The Rise of ‘Banter Marketing’

We live in a media-saturated world where there is no escaping being the targets of one marketing strategy or another. Most of us consider ourselves aware of the tactics used by marketing agencies and big corporations to entice us in…..but are we? There’s a new kid on the block, and this particular technique has proven itself very effective.

New Forms of Marketing

‘Banter Marketing’ can be described as a brand or company poking fun at itself to attract attention. As The Guardian points out in their recent article, it is not “subtle or clever” but the effect this form of marketing can have on brand awareness (if done well) is impressive. The obvious example of this recently is everyone’s favourite pasty shop – Greggs. It began with the replacement of Jesus in the Nativity scene for a sausage roll in their Christmas advert, which undoubtedly caused controversy, but where there is controversy there’s a story. What ensued was a media storm which played right into the hand’s of the Greggs marketing team who suddenly had the brand in the forefront of the public eye. #GreggsNativity trended for two days straight after the advert’s release and the chain claimed that they were selling out of sausage rolls nationwide (statistic from The Guardian article).

Fast forward to more recent times and I imagine there are few of us who have not seen the hype surrounding Valentine’s Day Dinner at Greggs which has been doing the social media rounds. The Guardian article describes this as the “perfect storm”; they have embraced what they are and are poking fun at themselves which people like – they share it, talk about it and write about it.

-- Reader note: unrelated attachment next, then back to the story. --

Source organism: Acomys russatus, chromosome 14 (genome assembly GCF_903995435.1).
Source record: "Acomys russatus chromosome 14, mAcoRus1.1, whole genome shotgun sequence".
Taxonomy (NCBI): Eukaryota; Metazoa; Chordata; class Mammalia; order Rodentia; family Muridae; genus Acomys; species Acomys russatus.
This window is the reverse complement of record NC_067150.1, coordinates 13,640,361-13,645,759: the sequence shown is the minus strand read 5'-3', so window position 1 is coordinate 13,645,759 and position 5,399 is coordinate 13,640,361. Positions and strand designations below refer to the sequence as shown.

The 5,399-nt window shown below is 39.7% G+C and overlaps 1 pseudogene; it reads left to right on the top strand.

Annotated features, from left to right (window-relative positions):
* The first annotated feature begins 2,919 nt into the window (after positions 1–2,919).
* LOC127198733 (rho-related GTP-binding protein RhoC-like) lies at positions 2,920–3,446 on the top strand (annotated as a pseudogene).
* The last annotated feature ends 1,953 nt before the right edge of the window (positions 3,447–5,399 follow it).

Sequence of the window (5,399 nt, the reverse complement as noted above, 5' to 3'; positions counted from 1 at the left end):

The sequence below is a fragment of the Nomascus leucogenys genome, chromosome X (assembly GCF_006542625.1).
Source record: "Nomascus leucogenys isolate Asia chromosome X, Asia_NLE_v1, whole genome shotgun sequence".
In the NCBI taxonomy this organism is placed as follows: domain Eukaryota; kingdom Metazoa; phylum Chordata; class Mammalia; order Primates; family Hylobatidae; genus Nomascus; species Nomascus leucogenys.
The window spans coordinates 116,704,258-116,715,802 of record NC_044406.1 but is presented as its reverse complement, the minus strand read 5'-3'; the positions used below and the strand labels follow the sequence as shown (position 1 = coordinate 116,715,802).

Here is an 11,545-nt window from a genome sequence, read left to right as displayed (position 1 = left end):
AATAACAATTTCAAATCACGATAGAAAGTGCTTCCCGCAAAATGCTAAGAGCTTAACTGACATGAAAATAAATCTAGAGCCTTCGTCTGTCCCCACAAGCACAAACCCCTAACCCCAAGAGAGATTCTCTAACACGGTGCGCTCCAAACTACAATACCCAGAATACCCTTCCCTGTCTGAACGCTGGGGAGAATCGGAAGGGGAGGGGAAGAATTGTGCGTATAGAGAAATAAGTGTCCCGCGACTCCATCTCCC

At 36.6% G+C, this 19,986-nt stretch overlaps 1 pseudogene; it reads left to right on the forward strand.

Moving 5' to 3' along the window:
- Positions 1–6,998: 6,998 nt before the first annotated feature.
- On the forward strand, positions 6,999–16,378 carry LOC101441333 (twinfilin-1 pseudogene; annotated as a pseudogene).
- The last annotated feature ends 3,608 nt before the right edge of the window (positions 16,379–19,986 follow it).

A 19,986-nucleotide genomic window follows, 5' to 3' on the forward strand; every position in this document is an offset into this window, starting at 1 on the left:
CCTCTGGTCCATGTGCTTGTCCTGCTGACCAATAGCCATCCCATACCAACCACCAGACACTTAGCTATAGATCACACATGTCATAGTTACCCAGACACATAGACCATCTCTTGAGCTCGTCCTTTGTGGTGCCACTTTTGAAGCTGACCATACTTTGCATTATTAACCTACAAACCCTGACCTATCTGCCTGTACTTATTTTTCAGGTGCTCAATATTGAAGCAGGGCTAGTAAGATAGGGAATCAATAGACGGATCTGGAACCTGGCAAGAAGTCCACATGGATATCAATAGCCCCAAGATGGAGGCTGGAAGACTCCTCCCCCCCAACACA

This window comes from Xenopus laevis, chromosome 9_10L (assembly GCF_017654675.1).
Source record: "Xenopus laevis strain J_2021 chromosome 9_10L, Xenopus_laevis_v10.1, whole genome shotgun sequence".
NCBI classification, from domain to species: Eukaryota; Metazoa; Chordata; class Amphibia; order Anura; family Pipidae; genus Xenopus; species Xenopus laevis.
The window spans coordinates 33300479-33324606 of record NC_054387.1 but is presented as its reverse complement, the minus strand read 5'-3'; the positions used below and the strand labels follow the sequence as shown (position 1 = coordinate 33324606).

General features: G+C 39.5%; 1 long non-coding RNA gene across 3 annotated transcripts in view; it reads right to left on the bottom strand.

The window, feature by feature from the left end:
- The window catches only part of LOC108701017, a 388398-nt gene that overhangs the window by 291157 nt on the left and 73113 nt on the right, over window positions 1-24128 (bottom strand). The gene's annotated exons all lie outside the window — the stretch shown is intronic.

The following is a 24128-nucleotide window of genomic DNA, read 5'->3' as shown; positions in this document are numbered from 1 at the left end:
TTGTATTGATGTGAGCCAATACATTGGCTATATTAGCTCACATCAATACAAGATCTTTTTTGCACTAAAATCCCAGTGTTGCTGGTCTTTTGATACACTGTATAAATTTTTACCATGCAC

Courting Controversy

Greggs arguably holds the title in recent times, however this is something that Paddy Power have harnessed with their marketing for years. Potentially the most controversial of which encouraged the audience to identify transgender women among the attendees to Ascot with the strap line “‘Spot the stallion from the mares’”. This campaign unsurprisingly inspired a huge backlash among the LGBT community and the media went to town reporting this, but later the same year Paddy Power announced a 15% increase in profit. Coincidence?

Whilst the courting of controversy is nothing new within marketing and PR, as Greggs, and notoriously Paddy Power have demonstrated there is considerable power in ‘Banter Marketing’ and offending a few people along the way does nothing but grease the media storm wheels. Success on social media and humour go hand-in-hand and it seems some companies have nailed the marketing formula to capture our imaginations and interest through their ridicule of themselves.

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